Social Anxiety clinical trials at University of California Health
2 research studies open to eligible people
open to eligible people ages 18-70
This study seeks to understand how cannabidiol (CBD) - a non-intoxicating chemical compound obtained from the Cannabis sativa plant - affects biological and stress-related responses that are believed to underlie anxiety disorders. This study will evaluate the effects of different doses of CBD on blood plasma levels of anandamide (a molecule in the brain that has been shown to help regulate stress responses; primary biological signature) and anxiety reactivity to a standardized stress task (secondary target) in an acute (4-day) dosing study (i.e., when steady state CBD levels have been reached). Approximately 60 subjects with social anxiety disorder (SAD), ages 18-70, will participate in this study. They will be assigned by chance to receive one of two doses of CBD (150 mg BID or 450 mg BID administered in two divided doses daily) or placebo (which resembles the study drug but has no active ingredients) BID for 3 days and on the morning of day 4. Knowledge gained from this study will help determine the therapeutic potential of CBD for anxiety.
open to eligible people ages 7-17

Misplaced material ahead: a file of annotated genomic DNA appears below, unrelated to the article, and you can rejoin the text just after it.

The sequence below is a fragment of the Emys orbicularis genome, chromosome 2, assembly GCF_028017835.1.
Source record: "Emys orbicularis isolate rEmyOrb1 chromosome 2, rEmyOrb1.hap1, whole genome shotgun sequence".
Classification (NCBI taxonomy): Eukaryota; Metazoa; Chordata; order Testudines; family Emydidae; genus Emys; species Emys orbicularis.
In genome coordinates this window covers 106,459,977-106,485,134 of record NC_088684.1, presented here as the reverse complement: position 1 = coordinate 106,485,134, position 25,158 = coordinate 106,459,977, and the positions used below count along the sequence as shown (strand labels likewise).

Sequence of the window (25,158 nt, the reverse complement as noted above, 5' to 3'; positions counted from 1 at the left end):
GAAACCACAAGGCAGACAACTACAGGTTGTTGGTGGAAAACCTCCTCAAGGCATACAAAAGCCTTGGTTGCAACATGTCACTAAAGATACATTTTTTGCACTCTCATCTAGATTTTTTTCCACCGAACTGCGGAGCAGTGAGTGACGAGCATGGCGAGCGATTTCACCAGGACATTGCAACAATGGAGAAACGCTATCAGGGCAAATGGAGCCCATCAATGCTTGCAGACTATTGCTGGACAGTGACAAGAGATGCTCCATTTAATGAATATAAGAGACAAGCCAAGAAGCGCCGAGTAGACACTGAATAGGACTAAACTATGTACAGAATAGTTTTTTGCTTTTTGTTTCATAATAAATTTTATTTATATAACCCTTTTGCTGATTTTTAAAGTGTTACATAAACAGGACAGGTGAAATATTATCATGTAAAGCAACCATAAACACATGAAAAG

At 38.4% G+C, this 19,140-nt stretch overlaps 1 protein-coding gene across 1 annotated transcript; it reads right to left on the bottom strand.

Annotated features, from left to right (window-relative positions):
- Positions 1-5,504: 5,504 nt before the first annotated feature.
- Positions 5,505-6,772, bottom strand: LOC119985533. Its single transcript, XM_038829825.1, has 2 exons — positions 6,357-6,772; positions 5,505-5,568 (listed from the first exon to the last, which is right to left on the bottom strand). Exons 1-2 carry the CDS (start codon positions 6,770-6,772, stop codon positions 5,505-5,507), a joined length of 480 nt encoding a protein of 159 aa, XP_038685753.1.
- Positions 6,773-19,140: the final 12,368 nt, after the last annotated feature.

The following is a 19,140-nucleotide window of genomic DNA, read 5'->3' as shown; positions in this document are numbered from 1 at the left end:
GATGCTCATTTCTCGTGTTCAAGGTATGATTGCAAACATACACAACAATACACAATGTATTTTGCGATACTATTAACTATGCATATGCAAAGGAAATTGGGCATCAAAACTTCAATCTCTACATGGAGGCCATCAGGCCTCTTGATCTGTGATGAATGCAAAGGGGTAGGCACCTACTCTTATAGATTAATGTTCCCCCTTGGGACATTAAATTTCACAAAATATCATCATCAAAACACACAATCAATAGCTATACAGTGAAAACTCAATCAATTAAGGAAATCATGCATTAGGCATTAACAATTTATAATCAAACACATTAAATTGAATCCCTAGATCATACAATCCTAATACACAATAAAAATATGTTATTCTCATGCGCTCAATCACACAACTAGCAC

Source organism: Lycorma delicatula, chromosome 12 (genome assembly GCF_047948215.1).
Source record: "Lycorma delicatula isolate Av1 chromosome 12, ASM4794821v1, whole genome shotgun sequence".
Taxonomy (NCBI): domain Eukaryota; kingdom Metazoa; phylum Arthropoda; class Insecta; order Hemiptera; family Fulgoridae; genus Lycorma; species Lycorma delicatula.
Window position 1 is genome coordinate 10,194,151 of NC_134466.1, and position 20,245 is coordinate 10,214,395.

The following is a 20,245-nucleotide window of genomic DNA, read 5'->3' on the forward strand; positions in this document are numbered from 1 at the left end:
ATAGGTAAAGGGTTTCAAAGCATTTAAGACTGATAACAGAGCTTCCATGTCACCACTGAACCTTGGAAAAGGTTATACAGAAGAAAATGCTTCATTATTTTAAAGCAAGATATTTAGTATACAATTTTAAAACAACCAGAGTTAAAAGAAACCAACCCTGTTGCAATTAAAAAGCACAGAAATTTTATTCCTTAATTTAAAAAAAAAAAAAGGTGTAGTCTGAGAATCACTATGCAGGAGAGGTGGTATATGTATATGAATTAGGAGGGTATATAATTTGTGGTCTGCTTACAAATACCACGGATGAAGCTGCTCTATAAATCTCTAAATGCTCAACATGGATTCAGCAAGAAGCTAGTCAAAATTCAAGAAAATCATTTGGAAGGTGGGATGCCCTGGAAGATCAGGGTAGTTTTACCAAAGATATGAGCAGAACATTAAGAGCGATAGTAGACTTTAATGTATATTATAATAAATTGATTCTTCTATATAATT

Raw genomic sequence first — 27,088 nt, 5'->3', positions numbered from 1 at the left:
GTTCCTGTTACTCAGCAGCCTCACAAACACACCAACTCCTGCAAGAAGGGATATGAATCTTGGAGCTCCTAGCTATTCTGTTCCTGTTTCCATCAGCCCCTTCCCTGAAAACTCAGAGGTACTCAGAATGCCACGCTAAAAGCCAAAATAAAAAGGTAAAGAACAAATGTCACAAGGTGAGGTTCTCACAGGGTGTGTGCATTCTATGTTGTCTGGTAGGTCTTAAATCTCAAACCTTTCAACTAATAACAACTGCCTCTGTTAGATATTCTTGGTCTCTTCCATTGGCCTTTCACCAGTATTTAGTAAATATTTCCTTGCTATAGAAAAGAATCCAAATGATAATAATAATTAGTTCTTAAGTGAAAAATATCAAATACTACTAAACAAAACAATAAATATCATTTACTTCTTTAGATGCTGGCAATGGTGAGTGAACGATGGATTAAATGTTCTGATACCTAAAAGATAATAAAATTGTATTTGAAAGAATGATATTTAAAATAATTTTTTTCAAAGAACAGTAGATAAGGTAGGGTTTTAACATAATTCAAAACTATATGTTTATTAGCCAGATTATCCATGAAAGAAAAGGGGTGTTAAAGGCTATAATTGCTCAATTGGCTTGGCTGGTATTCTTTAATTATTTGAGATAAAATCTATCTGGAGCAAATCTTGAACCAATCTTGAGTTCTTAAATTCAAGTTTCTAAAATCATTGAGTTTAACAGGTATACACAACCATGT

Pediatric onset anxiety disorders (generalized anxiety, social anxiety, separation anxiety) are highly prevalent, and if untreated, are impairing into adolescence and adulthood. In the largest comparative efficacy study remission occurred in about 65% of children and adolescents treated with a combination of a selective serotonin reuptake inhibitors (SSRI) and cognitive behavioral therapy (CBT). In contrast, CBT without an SSRI achieved remission in 35% of children at 3 months and 45% at 6 months-a 30% and 20% difference, respectively. Despite the difference in remission rates, CBT alone is the preferred treatment of most patients and families. Lack of awareness of the significant difference in remission rates and concerns about medication side effects may drive patient and family preference even though SSRIs have a positive safety profile. Critiques of CBT in the above study suggest that CBT was not as effective as it could be due to short treatment duration, restricted family involvement and limited exposure sessions. Would the combination of CBT and an SSRI still be superior to CBT only, if CBT was of longer duration, and included more family involvement and exposure sessions? In the Partners in Care for Anxious Youth (PCAY) study, children and adolescents with an anxiety disorder ages 7-17 years followed in pediatric primary care clinics affiliated with three institution: Lurie Children's Hospital of Chicago, University of California Los Angeles and University of Cincinnati will be randomized to one of two treatment arms; either CBT only or CBT combined with an SSRI (either fluoxetine, sertraline, or escitalopram). CBT in PCAY will be 6 months in duration and include more family involvement, and more exposure opportunities than past trials. The 6-month acute treatment phase will be followed by 6 months of followup. The primary outcome will be anxiety symptom remission and reduction in impairment over 6 and 12-months.